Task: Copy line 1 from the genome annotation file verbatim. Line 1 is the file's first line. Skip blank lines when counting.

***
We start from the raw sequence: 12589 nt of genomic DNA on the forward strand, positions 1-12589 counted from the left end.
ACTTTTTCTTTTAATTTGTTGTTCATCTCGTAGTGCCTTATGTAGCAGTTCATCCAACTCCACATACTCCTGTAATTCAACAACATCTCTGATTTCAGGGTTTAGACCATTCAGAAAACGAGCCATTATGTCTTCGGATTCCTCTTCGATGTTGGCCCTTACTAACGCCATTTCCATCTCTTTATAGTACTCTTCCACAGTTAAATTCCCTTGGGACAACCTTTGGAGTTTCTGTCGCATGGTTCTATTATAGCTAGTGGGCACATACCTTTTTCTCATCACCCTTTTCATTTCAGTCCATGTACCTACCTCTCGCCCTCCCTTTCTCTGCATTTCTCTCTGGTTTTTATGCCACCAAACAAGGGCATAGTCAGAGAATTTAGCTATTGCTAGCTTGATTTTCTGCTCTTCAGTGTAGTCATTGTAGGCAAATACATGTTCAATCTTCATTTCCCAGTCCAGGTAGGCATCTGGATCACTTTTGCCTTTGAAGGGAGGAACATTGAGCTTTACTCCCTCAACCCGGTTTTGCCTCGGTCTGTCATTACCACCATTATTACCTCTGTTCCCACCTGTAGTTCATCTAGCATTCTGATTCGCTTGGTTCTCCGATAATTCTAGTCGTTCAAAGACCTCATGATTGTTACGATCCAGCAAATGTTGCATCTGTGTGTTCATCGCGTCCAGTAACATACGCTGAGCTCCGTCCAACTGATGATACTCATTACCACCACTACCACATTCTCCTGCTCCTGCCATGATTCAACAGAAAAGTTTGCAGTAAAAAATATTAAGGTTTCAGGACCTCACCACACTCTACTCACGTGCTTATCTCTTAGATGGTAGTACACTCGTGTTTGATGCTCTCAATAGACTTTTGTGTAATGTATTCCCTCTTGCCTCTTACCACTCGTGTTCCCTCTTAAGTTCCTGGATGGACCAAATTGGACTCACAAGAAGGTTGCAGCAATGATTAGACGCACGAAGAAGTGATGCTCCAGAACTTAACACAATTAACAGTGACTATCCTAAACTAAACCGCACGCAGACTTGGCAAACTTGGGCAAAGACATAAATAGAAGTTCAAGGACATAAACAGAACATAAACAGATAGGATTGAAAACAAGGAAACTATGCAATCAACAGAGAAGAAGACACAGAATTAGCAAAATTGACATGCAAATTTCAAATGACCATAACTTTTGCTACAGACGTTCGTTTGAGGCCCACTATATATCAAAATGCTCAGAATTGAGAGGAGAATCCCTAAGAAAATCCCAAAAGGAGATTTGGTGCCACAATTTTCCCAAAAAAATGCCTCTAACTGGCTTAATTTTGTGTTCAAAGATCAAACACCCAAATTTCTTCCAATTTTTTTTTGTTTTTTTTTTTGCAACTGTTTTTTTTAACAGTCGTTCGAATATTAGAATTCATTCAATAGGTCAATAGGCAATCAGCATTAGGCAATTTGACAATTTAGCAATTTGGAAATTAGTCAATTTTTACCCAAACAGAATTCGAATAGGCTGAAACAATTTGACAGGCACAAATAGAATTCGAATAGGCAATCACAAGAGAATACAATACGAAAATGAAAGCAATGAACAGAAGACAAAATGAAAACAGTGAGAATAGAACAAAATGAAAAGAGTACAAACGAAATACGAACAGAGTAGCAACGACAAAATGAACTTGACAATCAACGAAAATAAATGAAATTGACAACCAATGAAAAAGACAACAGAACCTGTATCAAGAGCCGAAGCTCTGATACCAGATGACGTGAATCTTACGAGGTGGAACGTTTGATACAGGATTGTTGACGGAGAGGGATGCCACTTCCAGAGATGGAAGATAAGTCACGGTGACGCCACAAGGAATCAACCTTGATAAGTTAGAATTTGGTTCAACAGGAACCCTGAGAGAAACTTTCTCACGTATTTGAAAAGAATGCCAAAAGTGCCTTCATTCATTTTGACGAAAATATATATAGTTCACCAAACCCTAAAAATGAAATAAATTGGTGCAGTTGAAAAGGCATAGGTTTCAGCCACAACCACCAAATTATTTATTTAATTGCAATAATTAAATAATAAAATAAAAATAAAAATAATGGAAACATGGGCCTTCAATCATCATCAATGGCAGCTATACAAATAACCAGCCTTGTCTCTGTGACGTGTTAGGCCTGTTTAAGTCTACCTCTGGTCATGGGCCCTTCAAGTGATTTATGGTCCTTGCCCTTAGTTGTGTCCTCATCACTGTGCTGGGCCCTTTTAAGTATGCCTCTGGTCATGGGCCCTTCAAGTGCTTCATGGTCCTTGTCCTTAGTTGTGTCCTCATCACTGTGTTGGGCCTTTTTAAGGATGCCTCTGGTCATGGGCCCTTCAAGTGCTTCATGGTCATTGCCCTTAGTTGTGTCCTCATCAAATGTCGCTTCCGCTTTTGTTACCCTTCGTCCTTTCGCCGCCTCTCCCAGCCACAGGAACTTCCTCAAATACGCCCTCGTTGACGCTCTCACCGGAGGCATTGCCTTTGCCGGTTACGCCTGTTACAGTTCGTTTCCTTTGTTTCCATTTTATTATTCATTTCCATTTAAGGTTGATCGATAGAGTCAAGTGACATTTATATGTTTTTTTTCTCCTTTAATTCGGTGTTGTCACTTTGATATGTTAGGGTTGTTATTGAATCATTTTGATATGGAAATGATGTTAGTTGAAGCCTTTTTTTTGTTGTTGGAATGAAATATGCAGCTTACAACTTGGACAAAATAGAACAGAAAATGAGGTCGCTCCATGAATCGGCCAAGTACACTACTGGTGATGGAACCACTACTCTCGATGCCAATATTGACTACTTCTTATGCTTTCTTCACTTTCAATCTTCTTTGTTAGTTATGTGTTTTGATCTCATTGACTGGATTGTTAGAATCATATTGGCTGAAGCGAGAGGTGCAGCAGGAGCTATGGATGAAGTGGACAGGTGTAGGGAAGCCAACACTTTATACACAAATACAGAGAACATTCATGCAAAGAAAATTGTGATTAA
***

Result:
We start from the raw sequence: 12589 nt of genomic DNA on the forward strand, positions 1-12589 counted from the left end.